(Sources: Gayle Harrison Hartmann, archaeologist, 7/8/97; Carolyn Grossman and Suzanne Myal, Discovering Tucson: A Guide to the Old Pueblo and Beyond, Fiesta Publishing: 1996; Diana Hadley, environmental historian, 7/2/97; Gilbert Jimenez 7/7/97; Halka Chronic, Roadside Geology of Arizona, Mountain Press Publishing Company: 1983; Julieta Gonzalez, National News Coordinator News Services, University of Arizona, 6/25/97; Arizona Daily Star, 10/16/29; Arizona Daily Star; Tucson Citizen, 10/31/86; Arizona Daily Star, 3/12/89)

Favorite memories

Stories my nana told me... El Tejano: "My Dad used to tell me that years ago there was this man...they used to call El Tejano....He was a stage coach robber and my dad said that one day he robbed a stage coach and he took the gold coins-because they carried gold at the time. So they followed him to try to catch him and he went up the side of "A" mountain on his horse and he stashed the gold coins somewhere [on the mountain] and he got away. My dad used to go up and look for the gold." (Gilbert Jimenez, 7/7/97)

"["A" Mountain] used to be covered with orange flowers...We just used to go pick the flowers, you know, we used to go up from Riverside up [there]. It was a fun day for us because it was like a hiking day, you know. We used to take our lunch up there."
(1930s memory: Lydia Carranza Waer, 6/30/97)

"I said to my Dad, Let me have the keys to the car. I never took any instructions fordriving but I used to watch my Dad drive. He gave me the keys, and I have a younger sister, Terry; I said, Terry let's go for a ride. By golly, I got in the car and I was able to drive it and that is the way I learned how to drive, stickshift. I know this isn't the thing I should have done but we drove up 'A' mountain.... We got back safely and when we got back my Dad asked me, Where did you go? I didn't know you could drive. [I told him]...you taught me, you just didn't know."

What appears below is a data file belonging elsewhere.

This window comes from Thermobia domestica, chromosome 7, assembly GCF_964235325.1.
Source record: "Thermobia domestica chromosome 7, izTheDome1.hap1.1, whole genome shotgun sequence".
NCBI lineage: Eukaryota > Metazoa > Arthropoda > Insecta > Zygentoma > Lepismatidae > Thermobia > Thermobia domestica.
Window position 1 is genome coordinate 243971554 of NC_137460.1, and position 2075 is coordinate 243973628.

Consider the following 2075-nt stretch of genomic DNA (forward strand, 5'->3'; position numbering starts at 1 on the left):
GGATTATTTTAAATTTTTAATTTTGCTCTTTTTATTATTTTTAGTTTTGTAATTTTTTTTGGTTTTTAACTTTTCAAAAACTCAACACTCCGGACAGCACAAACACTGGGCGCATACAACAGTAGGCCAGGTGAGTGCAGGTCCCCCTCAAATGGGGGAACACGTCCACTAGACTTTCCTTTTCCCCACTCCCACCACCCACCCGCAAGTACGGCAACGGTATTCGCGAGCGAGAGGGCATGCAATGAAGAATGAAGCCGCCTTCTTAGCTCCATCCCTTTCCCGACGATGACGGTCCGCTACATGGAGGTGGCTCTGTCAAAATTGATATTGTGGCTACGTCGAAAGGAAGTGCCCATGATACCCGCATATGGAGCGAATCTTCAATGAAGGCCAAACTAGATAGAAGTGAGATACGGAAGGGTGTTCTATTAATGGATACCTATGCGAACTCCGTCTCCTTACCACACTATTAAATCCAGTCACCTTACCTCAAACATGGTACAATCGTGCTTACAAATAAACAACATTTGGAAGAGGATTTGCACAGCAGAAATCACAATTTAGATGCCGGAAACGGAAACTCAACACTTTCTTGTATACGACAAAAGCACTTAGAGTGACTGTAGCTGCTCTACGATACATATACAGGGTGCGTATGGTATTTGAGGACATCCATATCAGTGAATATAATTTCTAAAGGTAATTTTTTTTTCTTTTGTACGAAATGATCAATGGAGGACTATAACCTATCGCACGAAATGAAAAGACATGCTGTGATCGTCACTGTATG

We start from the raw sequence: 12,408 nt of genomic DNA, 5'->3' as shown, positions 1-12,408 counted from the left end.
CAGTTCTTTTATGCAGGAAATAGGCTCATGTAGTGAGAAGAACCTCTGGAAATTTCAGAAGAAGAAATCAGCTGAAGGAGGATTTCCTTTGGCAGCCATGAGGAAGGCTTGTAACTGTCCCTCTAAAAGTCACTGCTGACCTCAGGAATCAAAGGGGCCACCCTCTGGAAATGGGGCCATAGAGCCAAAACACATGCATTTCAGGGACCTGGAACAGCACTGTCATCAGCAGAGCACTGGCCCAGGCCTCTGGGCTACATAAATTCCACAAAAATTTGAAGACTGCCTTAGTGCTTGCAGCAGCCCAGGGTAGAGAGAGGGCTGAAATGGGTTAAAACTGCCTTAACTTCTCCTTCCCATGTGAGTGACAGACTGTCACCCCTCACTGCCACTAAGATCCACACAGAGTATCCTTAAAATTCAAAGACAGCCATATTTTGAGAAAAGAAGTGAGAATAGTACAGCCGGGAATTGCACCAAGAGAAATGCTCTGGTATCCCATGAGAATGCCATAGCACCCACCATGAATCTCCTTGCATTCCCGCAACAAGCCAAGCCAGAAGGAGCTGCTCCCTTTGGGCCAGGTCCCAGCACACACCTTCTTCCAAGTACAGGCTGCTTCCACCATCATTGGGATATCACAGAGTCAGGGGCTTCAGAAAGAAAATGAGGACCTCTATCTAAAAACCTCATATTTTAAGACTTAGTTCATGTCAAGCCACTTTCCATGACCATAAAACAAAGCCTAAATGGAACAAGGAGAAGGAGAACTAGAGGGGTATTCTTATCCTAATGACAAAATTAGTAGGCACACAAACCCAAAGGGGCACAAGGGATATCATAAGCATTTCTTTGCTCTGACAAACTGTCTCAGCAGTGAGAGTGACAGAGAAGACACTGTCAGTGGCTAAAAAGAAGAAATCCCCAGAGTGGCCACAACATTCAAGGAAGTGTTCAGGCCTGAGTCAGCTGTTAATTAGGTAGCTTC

(1940s memory: Gilbert Jimenez, 7/7/97)

"We used to pack bologna sandwiches and go up to the mountain and have a picnic with soda and stuff."
(1950s memory: Jorge Lespron, 6/25/97)

Post-WW II sightseers enjoy a view shared by many since Tucson's earliest years. [24K]

"Sometimes my mom would be really cool on the weekends and instead of going and picking us up at my tia's house on a Friday she would let us stay there Friday night and sometimes if we got really lucky, if there was no school on Monday for some reason... we got to stay Sunday night...with my tia and so what happened was my cousin Martin and everybody in the neighborhood [would] go up to "A" mountain and just hang out with people up there."
(1970s memory: Josť J. Ibarra, 7/1/97)

"[There's an] Easter pilgrimage that Bishop Manuel Moreno [leads] up there. Three years ago was the first time I went....
(1990s memory: Bertha Sanchez, 6/24/97)